Progesterone is a hormone your body produces that is essential to maintaining a healthy pregnancy. Ovulation (release of a ripe egg to be fertilised) during your menstrual cycle normally causes your body to produce increased levels of progesterone, which trigger changes in your uterus, preparing it to receive the fertilised egg. Once the fertilised egg implants in the endometrium (uterine lining), your body's levels of progesterone continue to increase drastically, keeping your uterus from contracting and inhibiting your body from rejecting the growing foetus. Since low progesterone levels may result in miscarriages during early pregnancy, raising progesterone levels to get pregnant could help maximise your chances of carrying your pregnancy to term.
- Skill level:
Things you need
- Menstrual cycle records
- Blood test results
- Progesterone supplements
Determine the best time of your menstrual cycle to test your body's progesterone levels. Your menstrual cycle is counted from the first day of your period to the first day of your following menstrual period. According to Laurie Morse, L.Ac., a licensed acupuncturist and the director of Holistic Health Services in San Diego, CA, days 21 through 23 of your menstrual cycle provide a good window to check your body's progesterone levels since your progesterone levels should be very high during that time of your menstrual cycle.
Obtain a blood test to verify your body's low progesterone levels. Make an appointment for a progesterone level blood test with your obstetrician or gynecologist. Staff at your doctor's office may conduct the blood test or they may send you to a hospital lab to get blood drawn. You will typically need to wait several days before the results from your blood test are ready. Make sure you arrange a follow-up appointment with your doctor to discuss the results of your blood test.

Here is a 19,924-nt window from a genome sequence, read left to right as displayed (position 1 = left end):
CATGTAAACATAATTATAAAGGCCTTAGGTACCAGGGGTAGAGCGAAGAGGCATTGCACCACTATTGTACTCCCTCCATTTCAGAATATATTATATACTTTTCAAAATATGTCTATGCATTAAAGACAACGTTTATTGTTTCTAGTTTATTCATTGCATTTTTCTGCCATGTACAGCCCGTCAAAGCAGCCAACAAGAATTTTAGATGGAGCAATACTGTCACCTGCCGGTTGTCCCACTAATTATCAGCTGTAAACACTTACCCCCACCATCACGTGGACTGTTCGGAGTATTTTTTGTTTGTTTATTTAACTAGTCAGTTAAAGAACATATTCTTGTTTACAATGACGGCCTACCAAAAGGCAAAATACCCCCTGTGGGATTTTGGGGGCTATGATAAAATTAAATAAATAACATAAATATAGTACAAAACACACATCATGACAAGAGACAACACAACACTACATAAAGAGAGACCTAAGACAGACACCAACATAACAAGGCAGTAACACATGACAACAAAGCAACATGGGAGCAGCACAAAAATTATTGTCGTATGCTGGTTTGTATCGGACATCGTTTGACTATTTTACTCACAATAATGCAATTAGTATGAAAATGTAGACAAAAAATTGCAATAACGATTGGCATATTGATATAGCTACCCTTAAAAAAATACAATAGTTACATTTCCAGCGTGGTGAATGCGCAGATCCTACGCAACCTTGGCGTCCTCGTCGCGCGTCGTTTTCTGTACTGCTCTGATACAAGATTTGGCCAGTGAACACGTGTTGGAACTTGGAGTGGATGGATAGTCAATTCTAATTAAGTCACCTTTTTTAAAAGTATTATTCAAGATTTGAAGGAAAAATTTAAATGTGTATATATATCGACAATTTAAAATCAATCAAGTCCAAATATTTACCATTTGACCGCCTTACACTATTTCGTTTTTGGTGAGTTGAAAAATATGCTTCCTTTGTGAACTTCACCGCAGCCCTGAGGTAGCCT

Talk to your doctor about options for progesterone supplementation. Your doctor will use the results from your blood test to provide you with the progesterone supplementation options that will work best for you and your body. Although some natural progesterone supplements are available over-the-counter, these contain lower percentages of progesterone than prescription progesterone supplements and may not provide the amounts of progesterone that your body requires, according to the Association of Women for the Advancement of Research and Education. Be sure to discuss any questions and concerns that you might have regarding progesterone supplementation, as well.
Choose a progesterone supplement and take it as your doctor directs. According to the Alan E. Beer Center for Reproductive Technology, you can typically take progesterone supplementation orally, through injections or through vaginal suppositories.
Monitor your progesterone levels. Schedule regular appointments with your doctor to monitor your progesterone levels to ensure that they are not too high. If your progesterone supplements aren't working correctly, your doctor can adapt your medication levels. Once your doctor has determined that your body's progesterone levels are responding correctly to supplementation, he can give you the green light to try to conceive.
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